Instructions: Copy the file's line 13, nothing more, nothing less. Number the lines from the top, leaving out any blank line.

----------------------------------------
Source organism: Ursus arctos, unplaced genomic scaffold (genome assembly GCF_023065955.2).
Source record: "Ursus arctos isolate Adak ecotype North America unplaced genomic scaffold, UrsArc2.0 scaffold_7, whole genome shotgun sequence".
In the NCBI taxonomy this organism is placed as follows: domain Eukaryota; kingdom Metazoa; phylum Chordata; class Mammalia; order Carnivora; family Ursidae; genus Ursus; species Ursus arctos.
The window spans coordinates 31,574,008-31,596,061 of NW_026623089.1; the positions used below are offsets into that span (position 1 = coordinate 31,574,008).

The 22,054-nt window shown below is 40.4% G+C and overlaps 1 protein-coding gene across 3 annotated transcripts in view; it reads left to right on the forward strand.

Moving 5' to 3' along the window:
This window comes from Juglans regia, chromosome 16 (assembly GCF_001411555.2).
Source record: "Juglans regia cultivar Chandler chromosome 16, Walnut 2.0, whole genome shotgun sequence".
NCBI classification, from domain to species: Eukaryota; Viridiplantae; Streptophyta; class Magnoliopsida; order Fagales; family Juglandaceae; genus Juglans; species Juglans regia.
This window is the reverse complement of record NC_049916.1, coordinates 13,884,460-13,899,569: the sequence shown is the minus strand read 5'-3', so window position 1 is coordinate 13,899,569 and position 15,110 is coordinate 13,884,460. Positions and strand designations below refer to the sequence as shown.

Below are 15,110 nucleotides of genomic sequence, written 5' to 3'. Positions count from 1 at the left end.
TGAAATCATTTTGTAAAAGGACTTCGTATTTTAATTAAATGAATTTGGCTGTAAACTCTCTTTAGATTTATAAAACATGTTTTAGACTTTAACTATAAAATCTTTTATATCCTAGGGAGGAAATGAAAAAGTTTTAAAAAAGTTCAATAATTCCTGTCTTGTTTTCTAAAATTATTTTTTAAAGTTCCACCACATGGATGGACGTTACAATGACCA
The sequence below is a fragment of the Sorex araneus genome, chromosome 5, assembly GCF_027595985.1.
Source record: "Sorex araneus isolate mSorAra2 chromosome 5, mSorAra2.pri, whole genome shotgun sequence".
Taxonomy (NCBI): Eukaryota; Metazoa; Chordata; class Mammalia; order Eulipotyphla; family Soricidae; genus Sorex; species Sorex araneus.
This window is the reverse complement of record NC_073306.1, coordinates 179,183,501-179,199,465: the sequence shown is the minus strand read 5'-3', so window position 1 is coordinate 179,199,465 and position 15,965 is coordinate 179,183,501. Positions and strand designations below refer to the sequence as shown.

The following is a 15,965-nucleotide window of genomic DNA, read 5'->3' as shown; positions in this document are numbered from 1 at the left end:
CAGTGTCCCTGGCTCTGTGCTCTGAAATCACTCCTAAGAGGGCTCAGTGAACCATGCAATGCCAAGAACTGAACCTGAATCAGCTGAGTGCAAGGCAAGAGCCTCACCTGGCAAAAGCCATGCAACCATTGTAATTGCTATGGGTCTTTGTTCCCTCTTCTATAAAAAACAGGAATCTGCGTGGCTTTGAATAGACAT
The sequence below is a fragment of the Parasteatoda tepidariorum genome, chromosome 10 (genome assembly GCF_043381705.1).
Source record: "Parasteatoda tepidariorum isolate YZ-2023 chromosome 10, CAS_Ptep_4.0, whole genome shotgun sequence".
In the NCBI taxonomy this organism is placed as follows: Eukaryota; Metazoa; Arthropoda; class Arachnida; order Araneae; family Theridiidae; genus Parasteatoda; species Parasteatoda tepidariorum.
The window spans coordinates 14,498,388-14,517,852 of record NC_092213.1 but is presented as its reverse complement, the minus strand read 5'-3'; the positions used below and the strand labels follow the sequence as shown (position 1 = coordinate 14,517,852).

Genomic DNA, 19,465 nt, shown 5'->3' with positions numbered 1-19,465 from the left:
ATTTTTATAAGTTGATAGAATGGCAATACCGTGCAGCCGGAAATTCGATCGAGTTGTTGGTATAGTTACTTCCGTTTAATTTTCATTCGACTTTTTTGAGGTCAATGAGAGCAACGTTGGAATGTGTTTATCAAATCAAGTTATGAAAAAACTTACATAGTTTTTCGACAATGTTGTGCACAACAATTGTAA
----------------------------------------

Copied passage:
The sequence below is a fragment of the Sorex araneus genome, chromosome 5, assembly GCF_027595985.1.